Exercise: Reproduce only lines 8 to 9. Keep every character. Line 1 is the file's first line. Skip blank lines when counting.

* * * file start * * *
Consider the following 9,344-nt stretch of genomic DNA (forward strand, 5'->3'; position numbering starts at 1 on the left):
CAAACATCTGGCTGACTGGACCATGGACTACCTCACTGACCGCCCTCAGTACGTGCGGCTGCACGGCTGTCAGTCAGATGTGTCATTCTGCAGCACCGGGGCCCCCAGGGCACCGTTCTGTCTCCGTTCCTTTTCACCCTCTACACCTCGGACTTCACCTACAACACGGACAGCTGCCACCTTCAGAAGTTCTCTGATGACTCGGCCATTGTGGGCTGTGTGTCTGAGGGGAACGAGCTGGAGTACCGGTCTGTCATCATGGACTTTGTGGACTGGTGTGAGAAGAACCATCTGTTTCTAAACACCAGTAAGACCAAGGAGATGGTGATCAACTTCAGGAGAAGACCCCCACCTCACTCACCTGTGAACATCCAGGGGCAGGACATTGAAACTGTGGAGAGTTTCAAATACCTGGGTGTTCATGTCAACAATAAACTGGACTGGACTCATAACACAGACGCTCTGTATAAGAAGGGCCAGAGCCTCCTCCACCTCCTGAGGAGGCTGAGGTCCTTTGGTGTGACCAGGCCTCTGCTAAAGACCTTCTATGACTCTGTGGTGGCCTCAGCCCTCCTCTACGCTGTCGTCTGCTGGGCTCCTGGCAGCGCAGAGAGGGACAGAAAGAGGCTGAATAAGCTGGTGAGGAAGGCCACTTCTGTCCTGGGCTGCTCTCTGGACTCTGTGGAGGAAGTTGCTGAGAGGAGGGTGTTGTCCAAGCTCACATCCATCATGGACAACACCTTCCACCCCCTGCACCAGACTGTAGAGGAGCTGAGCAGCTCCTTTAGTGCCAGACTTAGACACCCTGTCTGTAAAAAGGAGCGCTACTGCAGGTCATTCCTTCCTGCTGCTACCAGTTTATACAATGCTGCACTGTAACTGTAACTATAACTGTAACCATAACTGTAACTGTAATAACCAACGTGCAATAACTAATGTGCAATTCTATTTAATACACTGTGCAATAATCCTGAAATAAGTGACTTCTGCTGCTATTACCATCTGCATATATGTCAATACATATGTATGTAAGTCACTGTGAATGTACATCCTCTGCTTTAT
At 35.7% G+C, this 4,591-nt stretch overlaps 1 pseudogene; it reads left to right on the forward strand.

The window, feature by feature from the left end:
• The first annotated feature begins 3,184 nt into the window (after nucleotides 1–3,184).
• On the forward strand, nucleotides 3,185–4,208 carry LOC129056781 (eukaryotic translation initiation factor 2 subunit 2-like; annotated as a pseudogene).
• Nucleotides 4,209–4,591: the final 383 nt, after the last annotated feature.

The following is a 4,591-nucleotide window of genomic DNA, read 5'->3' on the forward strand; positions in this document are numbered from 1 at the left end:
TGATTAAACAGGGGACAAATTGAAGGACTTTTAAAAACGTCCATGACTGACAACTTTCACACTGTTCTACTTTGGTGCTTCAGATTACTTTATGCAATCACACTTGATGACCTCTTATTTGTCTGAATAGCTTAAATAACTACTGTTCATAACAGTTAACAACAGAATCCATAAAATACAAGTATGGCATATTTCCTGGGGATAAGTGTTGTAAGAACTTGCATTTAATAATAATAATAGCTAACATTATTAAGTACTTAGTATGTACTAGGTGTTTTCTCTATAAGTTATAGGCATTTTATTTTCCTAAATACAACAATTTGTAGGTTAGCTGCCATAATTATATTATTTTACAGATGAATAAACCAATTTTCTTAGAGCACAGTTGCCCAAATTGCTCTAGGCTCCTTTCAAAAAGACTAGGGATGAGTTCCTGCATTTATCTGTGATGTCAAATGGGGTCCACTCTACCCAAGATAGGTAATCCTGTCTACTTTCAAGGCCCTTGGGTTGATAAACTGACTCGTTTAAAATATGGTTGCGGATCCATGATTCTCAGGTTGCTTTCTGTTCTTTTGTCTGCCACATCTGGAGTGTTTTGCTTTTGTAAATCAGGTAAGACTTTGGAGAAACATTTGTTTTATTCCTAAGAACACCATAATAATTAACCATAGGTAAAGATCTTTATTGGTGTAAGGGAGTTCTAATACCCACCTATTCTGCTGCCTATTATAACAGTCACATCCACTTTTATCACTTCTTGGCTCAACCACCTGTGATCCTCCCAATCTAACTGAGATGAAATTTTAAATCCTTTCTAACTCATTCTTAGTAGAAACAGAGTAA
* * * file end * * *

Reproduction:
The following is a 4,591-nucleotide window of genomic DNA, read 5'->3' on the forward strand; positions in this document are numbered from 1 at the left end:
TGATTAAACAGGGGACAAATTGAAGGACTTTTAAAAACGTCCATGACTGACAACTTTCACACTGTTCTACTTTGGTGCTTCAGATTACTTTATGCAATCACACTTGATGACCTCTTATTTGTCTGAATAGCTTAAATAACTACTGTTCATAACAGTTAACAACAGAATCCATAAAATACAAGTATGGCATATTTCCTGGGGATAAGTGTTGTAAGAACTTGCATTTAATAATAATAATAGCTAACATTATTAAGTACTTAGTATGTACTAGGTGTTTTCTCTATAAGTTATAGGCATTTTATTTTCCTAAATACAACAATTTGTAGGTTAGCTGCCATAATTATATTATTTTACAGATGAATAAACCAATTTTCTTAGAGCACAGTTGCCCAAATTGCTCTAGGCTCCTTTCAAAAAGACTAGGGATGAGTTCCTGCATTTATCTGTGATGTCAAATGGGGTCCACTCTACCCAAGATAGGTAATCCTGTCTACTTTCAAGGCCCTTGGGTTGATAAACTGACTCGTTTAAAATATGGTTGCGGATCCATGATTCTCAGGTTGCTTTCTGTTCTTTTGTCTGCCACATCTGGAGTGTTTTGCTTTTGTAAATCAGGTAAGACTTTGGAGAAACATTTGTTTTATTCCTAAGAACACCATAATAATTAACCATAGGTAAAGATCTTTATTGGTGTAAGGGAGTTCTAATACCCACCTATTCTGCTGCCTATTATAACAGTCACATCCACTTTTATCACTTCTTGGCTCAACCACCTGTGATCCTCCCAATCTAACTGAGATGAAATTTTAAATCCTTTCTAACTCATTCTTAGTAGAAACAGAGTAA